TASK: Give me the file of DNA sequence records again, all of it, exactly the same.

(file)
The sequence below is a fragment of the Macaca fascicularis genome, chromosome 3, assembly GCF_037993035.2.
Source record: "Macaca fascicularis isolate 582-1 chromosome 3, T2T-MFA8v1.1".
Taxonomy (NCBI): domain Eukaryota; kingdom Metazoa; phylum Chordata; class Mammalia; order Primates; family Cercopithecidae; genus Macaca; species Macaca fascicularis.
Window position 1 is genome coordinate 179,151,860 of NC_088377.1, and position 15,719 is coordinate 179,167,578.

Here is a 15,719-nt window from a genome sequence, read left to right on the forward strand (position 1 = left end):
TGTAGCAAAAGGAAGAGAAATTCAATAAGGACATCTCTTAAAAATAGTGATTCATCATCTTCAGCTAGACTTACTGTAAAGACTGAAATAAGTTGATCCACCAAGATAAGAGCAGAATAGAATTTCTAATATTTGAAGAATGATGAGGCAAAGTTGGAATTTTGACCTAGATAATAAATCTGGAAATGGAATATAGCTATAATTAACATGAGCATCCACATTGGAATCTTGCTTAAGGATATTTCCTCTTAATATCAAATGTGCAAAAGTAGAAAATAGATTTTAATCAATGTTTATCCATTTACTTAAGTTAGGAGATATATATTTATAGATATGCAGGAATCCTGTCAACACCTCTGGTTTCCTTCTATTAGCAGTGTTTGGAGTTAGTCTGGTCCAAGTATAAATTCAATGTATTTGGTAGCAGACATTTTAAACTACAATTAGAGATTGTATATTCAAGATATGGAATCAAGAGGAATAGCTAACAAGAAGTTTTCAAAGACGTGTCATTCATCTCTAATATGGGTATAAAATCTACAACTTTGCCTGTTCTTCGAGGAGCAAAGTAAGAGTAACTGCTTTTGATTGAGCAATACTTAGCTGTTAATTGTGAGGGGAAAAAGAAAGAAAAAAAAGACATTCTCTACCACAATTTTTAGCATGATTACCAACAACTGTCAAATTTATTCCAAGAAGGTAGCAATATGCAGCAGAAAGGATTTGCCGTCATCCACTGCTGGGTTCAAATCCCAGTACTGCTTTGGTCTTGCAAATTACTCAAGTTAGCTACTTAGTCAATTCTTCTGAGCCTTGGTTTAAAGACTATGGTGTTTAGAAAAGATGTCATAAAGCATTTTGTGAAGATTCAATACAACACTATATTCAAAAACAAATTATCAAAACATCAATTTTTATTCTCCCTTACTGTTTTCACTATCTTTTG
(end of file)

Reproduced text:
The sequence below is a fragment of the Macaca fascicularis genome, chromosome 3, assembly GCF_037993035.2.
Source record: "Macaca fascicularis isolate 582-1 chromosome 3, T2T-MFA8v1.1".
Taxonomy (NCBI): domain Eukaryota; kingdom Metazoa; phylum Chordata; class Mammalia; order Primates; family Cercopithecidae; genus Macaca; species Macaca fascicularis.
Window position 1 is genome coordinate 179,151,860 of NC_088377.1, and position 15,719 is coordinate 179,167,578.

Here is a 15,719-nt window from a genome sequence, read left to right on the forward strand (position 1 = left end):
TGTAGCAAAAGGAAGAGAAATTCAATAAGGACATCTCTTAAAAATAGTGATTCATCATCTTCAGCTAGACTTACTGTAAAGACTGAAATAAGTTGATCCACCAAGATAAGAGCAGAATAGAATTTCTAATATTTGAAGAATGATGAGGCAAAGTTGGAATTTTGACCTAGATAATAAATCTGGAAATGGAATATAGCTATAATTAACATGAGCATCCACATTGGAATCTTGCTTAAGGATATTTCCTCTTAATATCAAATGTGCAAAAGTAGAAAATAGATTTTAATCAATGTTTATCCATTTACTTAAGTTAGGAGATATATATTTATAGATATGCAGGAATCCTGTCAACACCTCTGGTTTCCTTCTATTAGCAGTGTTTGGAGTTAGTCTGGTCCAAGTATAAATTCAATGTATTTGGTAGCAGACATTTTAAACTACAATTAGAGATTGTATATTCAAGATATGGAATCAAGAGGAATAGCTAACAAGAAGTTTTCAAAGACGTGTCATTCATCTCTAATATGGGTATAAAATCTACAACTTTGCCTGTTCTTCGAGGAGCAAAGTAAGAGTAACTGCTTTTGATTGAGCAATACTTAGCTGTTAATTGTGAGGGGAAAAAGAAAGAAAAAAAAGACATTCTCTACCACAATTTTTAGCATGATTACCAACAACTGTCAAATTTATTCCAAGAAGGTAGCAATATGCAGCAGAAAGGATTTGCCGTCATCCACTGCTGGGTTCAAATCCCAGTACTGCTTTGGTCTTGCAAATTACTCAAGTTAGCTACTTAGTCAATTCTTCTGAGCCTTGGTTTAAAGACTATGGTGTTTAGAAAAGATGTCATAAAGCATTTTGTGAAGATTCAATACAACACTATATTCAAAAACAAATTATCAAAACATCAATTTTTATTCTCCCTTACTGTTTTCACTATCTTTTG